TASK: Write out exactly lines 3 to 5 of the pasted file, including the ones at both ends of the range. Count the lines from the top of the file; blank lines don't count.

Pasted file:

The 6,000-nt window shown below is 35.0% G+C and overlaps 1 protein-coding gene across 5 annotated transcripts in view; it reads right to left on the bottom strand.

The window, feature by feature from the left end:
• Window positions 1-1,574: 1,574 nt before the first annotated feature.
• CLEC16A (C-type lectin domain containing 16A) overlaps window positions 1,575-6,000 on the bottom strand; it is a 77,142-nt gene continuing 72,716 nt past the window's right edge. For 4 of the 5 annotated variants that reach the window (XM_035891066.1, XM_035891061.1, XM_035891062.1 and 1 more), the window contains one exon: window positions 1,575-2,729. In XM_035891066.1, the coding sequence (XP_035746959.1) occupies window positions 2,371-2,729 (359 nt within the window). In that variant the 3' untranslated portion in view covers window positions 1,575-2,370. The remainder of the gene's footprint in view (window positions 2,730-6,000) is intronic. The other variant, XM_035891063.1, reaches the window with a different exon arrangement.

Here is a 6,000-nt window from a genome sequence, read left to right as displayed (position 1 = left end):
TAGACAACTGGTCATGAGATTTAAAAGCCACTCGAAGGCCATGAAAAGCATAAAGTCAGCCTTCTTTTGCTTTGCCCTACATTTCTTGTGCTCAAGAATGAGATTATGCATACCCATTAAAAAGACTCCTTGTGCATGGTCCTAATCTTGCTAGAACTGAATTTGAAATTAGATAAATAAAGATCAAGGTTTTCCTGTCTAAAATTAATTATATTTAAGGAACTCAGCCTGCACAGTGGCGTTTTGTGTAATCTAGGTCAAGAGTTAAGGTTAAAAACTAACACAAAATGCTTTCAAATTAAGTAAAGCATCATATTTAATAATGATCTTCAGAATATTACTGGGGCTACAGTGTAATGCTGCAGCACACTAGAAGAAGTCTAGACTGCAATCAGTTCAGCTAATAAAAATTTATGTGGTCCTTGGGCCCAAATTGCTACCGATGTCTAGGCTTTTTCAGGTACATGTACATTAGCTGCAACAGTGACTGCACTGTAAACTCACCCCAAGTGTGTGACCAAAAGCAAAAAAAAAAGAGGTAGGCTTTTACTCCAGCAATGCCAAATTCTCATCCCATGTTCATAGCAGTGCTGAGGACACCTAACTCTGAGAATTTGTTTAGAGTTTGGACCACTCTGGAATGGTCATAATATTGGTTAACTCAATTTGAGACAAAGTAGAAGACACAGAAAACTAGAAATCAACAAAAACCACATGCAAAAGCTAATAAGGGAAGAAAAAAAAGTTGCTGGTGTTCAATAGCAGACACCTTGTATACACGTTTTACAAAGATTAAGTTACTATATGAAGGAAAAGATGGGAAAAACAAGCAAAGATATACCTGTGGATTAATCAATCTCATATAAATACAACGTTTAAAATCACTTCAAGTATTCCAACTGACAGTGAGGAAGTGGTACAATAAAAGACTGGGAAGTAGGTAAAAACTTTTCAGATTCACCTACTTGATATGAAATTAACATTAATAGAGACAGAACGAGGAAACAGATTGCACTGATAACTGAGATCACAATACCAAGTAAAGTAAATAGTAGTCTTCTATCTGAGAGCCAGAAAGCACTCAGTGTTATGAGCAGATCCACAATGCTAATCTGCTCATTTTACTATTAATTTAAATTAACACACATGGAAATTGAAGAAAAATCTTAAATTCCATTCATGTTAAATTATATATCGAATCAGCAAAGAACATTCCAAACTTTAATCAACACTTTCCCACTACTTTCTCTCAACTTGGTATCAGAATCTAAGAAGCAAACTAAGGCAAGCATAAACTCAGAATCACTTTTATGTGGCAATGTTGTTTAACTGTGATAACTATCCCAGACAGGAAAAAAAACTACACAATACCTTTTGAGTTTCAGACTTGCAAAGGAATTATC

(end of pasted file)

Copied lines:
• Window positions 1-1,574: 1,574 nt before the first annotated feature.
• CLEC16A (C-type lectin domain containing 16A) overlaps window positions 1,575-6,000 on the bottom strand; it is a 77,142-nt gene continuing 72,716 nt past the window's right edge. For 4 of the 5 annotated variants that reach the window (XM_035891066.1, XM_035891061.1, XM_035891062.1 and 1 more), the window contains one exon: window positions 1,575-2,729. In XM_035891066.1, the coding sequence (XP_035746959.1) occupies window positions 2,371-2,729 (359 nt within the window). In that variant the 3' untranslated portion in view covers window positions 1,575-2,370. The remainder of the gene's footprint in view (window positions 2,730-6,000) is intronic. The other variant, XM_035891063.1, reaches the window with a different exon arrangement.

Here is a 6,000-nt window from a genome sequence, read left to right as displayed (position 1 = left end):